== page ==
For each tax-free lump sum you take you must also allocate a non-negotiable amount to drawdown worth three times the amount you get tax-free. So if you wanted to withdraw £5,000 of tax-free cash, you’d also have to allocate £15,000 of taxable cash to your drawdown fund. Remember, that £15,000 will potentially be taxable as income when you need to take it.
In this example, £20,000 has been designated from your pension to drawdown, of which £15,000 remains invested.
Those with the largest pension funds will typically benefit the most from gradually moving their pension pot to drawdown. This is because the tax-free cash element, when withdrawn, will form part of your estate for inheritance tax purposes.
If you have a £1 million pension pot and opt to withdraw your entire pension using income drawdown, the 25% tax-free cash element would be worth £250,000 and become part of your estate. When added to your other assets, such as your home, it’s clear to see that this could easily breach the inheritance tax nil-rate band threshold of £325,000 per individual.
Moreover, those with large pension pots might have a pension lifetime allowance issue. The lifetime allowance is currently £1 million, which is the amount you can withdraw from your pension in your lifetime before paying the lifetime allowance charge. This charge could be a hefty 55% on everything you take above your lifetime allowance.
When you move cash to drawdown, you crystallise part of your pension pot (known as a benefit crystallisation event). So if you move your whole pension to drawdown at once you crystallise the entire pot. Those with a large pension could then be hit with the lifetime allowance charge as soon as they access their pension.
Uncrystallised funds pension lump sums (UFPLS), which are also referred to as FLUMPs, offer a very similar way of taking your pension to drawdown. However, you don’t have to designate funds as in drawdown – you simply withdraw cash straight from your pension pot.
In the example below, Alan has a £100,000 pension pot. He decides to take a FLUMP worth £10,000 out of his pension pot.
25% of this sum – £2,500 – will be free from tax. The remaining £7,500 will be added to any other income Alan has that year and may therefore incur income tax depending on his other earnings.
Alan is left with £90,000 in his pension pot which he can withdraw at a later date.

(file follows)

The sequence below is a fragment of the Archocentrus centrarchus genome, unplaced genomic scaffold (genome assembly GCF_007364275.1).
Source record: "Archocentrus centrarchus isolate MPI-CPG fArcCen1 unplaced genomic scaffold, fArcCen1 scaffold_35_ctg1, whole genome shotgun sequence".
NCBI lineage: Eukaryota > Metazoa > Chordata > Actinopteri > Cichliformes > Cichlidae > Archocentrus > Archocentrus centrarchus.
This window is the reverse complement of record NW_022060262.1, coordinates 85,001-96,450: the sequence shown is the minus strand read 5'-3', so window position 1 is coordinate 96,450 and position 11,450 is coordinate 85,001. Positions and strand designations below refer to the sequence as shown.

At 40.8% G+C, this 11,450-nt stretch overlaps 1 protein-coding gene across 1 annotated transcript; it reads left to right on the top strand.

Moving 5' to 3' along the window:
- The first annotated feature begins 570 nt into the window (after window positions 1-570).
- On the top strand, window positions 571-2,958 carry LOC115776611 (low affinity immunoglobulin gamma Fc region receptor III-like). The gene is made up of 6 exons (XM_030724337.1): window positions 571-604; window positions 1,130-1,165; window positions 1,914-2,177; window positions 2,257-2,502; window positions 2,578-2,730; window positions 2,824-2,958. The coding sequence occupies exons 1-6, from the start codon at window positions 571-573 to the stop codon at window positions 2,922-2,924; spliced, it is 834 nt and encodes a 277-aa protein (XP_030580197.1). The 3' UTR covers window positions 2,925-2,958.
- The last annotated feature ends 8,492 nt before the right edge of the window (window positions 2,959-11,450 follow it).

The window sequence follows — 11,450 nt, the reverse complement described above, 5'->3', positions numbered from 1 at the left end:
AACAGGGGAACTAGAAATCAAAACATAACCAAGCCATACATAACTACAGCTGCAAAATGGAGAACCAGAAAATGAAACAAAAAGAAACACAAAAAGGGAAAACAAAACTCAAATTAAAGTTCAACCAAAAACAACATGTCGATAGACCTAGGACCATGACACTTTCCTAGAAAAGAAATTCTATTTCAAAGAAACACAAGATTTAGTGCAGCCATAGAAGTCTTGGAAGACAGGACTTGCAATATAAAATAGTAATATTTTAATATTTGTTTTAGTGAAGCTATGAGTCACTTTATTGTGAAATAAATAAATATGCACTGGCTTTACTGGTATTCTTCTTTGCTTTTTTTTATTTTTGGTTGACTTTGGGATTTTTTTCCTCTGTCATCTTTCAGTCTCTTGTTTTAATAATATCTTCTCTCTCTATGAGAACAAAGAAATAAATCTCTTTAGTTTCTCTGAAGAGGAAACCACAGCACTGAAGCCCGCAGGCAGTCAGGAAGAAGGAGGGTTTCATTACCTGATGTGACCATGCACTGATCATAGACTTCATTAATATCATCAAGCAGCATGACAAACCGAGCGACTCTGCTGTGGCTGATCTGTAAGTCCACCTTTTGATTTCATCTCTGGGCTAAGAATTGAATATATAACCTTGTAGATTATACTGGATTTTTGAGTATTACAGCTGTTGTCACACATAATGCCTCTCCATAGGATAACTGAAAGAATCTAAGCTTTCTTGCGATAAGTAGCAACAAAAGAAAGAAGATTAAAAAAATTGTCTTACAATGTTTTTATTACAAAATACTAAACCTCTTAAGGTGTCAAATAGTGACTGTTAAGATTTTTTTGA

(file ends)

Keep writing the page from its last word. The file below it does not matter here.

For simplicity, this example assumes no investment changes to Alan’s pension. This is very unlikely given that a sizeable proportion of his fund will remain invested, so it’s important to consider that the value of Alan’s retirement savings could go up as well down in line with markets.
Following the pension freedoms introduced in April 2015, the government ditched the ‘death tax’ on pension pots. Previously, any money left to loved ones in a pension pot would be subject to a 55% charge.
This has now been abolished and most people can leave their pensions to their loved ones without having to pay inheritance tax as well. The key is that the cash must remain within a pension wrapper to be free from inheritance tax, i.e. still invested in a pension pot or designated to a drawdown fund.
If you’ve withdrawn chunks of your pension and are holding it elsewhere, such as in an ISA, this could be added to your estate for inheritance tax purposes after you’re gone.
Head of Financial Planning at Drewberry
If you die before the age of 75, there’s also no income tax for your loved ones to pay on a defined contribution or money purchase pension you’ve left them. However, if you die after the age of 75 your beneficiaries will have to pay income tax at their highest marginal rate on any withdrawals they make from an inherited pension.
Another important consideration is that this only applies to defined contribution or money purchase pension pots. Final salary schemes will often offer a reduced survivor’s pension for your spouse and perhaps any dependent children.
However, any income from your final salary scheme paid to your loved ones after you’re gone will be added to their earnings that tax year and will be taxed as income accordingly.